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Scott de Montevideo!

"Statism v. Anti-Statism" will it replace "left v. right"?

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Shryke: Mostly I was playing devil's advocate.

Like I said I'm not entrenched in the conservative positions I tenuously hold but I think you are ignoring that a lot of people are concerned about how much they are taxed and what their taxes are going towards, whether we should focus on amnesty for illegals or how to give Americans those jobs, and the inefficiencies of education reform and the possible advantages of providing parents with school choice.

Obviously someone who is more hardline on these positions (FLOW?) would be better able to argue them. As much a joke as I see social conservatism being, I think that genuine fiscal conservatism is good to balance out the Dems.

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Not really, I think. The question is power and property, rightist anti-statists basically support power elites based on wealth creating their own mini states governing "their" property. The logical conclusion of what Americans call "libertarianism" is feudalism. People holding those views will always ally themselves with rightist statists when wealth and power is threatened.

WTF is this shit?

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Right-wingers in the US just love to say that they believe in small government, but in practice they like it as big or bigger than the left, just in different places. It's just a way of trying to make themselves sound like they have a non-partisan philosophical backing for their politics. The left are honest that they see government as part of the solution. It doesn't mean they loooooove the government - try asking Occupy Wall Street how much they like the police sometime.

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Shryke: Mostly I was playing devil's advocate.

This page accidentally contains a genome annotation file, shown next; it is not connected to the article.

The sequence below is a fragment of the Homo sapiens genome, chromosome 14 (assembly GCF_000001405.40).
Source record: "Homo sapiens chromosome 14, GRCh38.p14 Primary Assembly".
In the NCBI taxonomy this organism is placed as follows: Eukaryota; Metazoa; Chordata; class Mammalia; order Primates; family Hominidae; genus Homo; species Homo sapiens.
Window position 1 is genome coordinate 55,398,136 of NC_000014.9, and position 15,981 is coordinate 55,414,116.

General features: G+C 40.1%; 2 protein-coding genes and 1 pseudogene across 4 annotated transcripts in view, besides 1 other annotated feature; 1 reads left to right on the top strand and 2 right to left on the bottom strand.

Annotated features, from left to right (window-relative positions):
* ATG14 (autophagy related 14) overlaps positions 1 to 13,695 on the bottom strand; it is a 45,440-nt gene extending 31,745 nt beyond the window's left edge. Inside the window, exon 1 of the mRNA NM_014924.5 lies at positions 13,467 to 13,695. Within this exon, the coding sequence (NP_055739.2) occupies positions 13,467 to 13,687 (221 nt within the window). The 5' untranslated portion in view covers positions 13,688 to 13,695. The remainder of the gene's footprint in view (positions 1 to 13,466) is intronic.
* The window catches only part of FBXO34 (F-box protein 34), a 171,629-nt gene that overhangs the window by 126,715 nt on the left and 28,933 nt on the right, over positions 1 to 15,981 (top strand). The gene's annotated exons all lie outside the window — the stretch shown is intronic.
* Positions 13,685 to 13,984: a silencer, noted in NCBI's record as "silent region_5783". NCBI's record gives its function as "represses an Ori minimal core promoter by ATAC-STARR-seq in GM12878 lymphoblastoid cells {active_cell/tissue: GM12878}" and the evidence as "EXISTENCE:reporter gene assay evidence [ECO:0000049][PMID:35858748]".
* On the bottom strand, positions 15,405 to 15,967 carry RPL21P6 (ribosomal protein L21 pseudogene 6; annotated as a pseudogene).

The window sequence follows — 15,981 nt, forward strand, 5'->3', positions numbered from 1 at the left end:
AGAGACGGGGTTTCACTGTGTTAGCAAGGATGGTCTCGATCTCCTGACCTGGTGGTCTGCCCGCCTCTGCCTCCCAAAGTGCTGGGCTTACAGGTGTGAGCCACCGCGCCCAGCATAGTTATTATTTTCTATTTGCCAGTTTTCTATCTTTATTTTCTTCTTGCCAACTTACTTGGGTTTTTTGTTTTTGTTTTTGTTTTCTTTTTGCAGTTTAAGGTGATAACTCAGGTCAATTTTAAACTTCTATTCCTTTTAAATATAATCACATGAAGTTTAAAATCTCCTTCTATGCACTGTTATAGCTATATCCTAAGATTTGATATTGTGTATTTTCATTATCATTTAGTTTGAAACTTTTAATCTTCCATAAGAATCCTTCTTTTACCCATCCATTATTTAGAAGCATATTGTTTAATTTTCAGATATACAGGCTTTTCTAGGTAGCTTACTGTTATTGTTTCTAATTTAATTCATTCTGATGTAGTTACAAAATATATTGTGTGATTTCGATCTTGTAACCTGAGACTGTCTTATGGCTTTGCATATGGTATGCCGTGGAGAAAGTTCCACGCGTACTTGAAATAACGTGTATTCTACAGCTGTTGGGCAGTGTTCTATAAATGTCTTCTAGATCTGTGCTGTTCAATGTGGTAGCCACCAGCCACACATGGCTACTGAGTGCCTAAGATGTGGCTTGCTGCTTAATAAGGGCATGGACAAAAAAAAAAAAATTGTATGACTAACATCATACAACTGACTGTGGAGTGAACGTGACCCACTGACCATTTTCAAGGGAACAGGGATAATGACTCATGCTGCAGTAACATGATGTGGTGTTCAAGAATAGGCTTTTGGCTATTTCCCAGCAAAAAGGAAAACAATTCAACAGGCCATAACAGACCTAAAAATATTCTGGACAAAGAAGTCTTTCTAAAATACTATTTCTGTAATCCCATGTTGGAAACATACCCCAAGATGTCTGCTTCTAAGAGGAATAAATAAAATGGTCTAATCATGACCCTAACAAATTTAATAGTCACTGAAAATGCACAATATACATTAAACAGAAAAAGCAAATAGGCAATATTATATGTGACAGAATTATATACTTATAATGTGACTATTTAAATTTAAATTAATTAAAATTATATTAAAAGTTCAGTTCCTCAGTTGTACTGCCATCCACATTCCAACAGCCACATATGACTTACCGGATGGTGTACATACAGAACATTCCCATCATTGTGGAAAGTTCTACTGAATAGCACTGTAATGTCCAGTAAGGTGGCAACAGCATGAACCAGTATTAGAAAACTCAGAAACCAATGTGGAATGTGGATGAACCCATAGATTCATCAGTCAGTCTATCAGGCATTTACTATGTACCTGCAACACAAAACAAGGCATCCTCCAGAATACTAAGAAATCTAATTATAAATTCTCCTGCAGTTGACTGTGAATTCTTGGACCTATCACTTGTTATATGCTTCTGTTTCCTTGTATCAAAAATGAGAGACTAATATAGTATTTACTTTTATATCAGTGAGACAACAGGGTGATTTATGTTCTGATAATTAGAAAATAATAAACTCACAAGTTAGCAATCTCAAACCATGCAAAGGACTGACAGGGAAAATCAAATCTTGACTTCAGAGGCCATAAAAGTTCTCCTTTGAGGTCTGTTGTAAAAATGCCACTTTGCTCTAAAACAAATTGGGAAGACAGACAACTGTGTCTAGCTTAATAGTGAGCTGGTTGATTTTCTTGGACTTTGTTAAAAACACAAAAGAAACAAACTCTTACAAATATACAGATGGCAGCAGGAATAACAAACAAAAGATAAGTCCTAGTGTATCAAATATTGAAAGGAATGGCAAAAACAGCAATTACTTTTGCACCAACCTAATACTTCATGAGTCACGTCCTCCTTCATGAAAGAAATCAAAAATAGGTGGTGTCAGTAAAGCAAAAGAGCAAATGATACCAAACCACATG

Like I said I'm not entrenched in the conservative positions I tenuously hold but I think you are ignoring that a lot of people are concerned about how much they are taxed and what their taxes are going towards, whether we should focus on amnesty for illegals or how to give Americans those jobs, and the inefficiencies of education reform and the possible advantages of providing parents with school choice.

Obviously someone who is more hardline on these positions (FLOW?) would be better able to argue them. As much a joke as I see social conservatism being, I think that genuine fiscal conservatism is good to balance out the Dems.

I have no idea what this has to do with this topic anymore.

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Heh, me neither, but here's an attempt to bring it back:

Well, I think if we're looking at statism vs. anti-statism, a lot of the goals liberals have requires federal power. In fact, outside of social conservatism, there are still likely more conservatives who'd favor a lessening of government power or at least a decentralization of it.

So then what (education, abortion, etc) should be left up to the states or even more local government, and what power should remain with the federal government. And what amount of earnings taxed should go to these levels?